Mourning Cloak: # 10 of “23 Butterflies in 2023”

Leonard Weber

March 8, 2023

The Mourning Cloak is one of the earliest butterflies of the year, often the very first. And it probably has the longest adult lifespan of all North American butterflies.

On Wild Bergamot in midJuly

I usually see the first Mournibg Cloak in Eliza Howell Park in April, but have seen one as early as March 18. They hibernate as adults, sheltering under tree bark or in a hollow log or in a similar location, and they emerge on a warm sunny spring day. It’s exciting to see one before the leaves are on the trees, but I do not yet have any photos from these early appearances.

In early July

When they emerge from hibernation in the spring, Mourning Cloaks have already lived about 10 months as adults and are ready to mate. The next generation usually appears in June, is active for a few weeks, then enters a dornant period for the rest of the summer. It becomes active again in the fall, before winter hibernation.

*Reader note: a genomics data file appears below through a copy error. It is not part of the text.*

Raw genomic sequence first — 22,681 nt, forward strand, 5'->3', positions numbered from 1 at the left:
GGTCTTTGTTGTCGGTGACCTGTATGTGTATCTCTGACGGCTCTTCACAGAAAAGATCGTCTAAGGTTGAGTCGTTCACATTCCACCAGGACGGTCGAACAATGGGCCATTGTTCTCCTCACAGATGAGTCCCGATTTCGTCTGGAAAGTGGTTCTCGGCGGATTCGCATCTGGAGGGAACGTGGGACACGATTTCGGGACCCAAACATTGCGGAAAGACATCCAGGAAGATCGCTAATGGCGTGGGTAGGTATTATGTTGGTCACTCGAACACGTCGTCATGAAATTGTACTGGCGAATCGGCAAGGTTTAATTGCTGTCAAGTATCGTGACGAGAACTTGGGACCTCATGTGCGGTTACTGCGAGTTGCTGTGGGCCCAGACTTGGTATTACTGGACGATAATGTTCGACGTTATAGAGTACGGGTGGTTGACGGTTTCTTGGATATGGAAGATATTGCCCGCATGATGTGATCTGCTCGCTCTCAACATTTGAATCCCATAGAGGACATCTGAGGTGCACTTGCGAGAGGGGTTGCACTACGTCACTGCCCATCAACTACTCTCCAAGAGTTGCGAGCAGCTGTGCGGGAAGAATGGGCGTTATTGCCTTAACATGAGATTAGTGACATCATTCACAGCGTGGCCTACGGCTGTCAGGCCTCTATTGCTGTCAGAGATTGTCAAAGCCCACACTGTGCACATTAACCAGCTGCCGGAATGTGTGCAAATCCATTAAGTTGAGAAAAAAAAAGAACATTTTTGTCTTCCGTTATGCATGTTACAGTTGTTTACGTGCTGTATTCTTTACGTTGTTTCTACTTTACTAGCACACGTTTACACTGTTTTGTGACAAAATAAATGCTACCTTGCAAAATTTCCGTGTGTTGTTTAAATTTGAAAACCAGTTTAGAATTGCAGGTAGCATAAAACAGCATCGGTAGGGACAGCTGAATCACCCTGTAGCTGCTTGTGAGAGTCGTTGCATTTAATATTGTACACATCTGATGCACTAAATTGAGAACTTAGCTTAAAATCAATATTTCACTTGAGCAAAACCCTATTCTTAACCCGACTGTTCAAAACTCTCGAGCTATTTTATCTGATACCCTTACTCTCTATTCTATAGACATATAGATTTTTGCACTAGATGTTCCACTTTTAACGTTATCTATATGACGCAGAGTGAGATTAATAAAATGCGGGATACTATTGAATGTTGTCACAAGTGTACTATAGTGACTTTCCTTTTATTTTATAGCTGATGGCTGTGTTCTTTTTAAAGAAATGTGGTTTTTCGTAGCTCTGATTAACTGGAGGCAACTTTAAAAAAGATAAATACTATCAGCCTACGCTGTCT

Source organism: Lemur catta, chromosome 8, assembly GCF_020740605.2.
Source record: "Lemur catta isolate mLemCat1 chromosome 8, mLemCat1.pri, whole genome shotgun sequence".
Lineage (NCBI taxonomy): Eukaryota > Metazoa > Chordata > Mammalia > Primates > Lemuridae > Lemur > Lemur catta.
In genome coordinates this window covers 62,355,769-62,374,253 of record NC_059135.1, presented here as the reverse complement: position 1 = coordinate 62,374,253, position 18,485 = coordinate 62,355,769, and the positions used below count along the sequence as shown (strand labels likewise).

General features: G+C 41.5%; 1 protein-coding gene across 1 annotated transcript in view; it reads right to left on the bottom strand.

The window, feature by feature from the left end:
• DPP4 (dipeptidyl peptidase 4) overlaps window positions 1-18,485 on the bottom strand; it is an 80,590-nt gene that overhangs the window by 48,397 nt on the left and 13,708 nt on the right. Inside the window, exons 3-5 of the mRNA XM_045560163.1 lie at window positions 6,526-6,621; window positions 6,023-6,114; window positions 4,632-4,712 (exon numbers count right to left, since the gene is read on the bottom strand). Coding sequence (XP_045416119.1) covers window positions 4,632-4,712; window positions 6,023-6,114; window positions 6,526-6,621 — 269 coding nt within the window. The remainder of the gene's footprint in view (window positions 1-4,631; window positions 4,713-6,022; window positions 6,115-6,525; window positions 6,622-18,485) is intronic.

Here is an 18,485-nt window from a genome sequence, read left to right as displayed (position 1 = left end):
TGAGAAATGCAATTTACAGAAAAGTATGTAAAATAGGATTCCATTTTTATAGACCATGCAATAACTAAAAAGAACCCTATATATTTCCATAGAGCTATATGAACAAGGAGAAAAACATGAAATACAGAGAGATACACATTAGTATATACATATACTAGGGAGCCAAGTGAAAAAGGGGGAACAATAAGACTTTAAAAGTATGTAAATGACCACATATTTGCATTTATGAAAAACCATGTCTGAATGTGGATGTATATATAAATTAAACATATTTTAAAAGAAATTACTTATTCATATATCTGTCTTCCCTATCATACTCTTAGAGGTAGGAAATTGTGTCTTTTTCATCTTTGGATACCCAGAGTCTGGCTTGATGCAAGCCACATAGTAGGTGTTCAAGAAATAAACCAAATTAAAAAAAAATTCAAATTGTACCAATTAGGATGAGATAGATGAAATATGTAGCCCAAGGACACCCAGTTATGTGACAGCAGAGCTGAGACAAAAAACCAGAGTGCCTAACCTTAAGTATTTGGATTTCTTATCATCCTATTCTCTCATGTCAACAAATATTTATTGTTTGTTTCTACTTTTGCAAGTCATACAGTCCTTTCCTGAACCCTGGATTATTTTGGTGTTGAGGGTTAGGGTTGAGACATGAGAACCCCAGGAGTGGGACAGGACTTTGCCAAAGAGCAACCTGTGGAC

I think this individual (next photo) might have just emerged from the chrysalis when I spotted it.

June 24

The Mouning Cloak feeds on tree sap and rotting fruit more than it does on flower nectar. In the spring, when sapsuckers make rows of holes in trees for sap, Mourning Cloaks sometimes help themselves to the flowing food. This is one place to look for them in April

Yellow-bellied Sapsiucker. Photo by Margaret Weber

They do at times visit wildflowers in late June and in July. This has been my best opportunity to get photos.

On milkweed in late June

Mourning Cloaks are widespread geographically and they are found in a variety of habitats — including forests, fields, and parks. They are widespread but in most locations they are not numerous

It takes being in “the right place at the right time” and/or persistence to get a good look at one.

On Purple Coneflower in mid-July

Thoigh I cannot assure visitors to the park in the summer of 2023 that they are likely to see a Mourning Cloak, I think it does belong on this list. It’s such an “Aha!” experience to find one, both because of its beauty and because of the nature of its annual cycle, that I encourage everyone to seek the experience.

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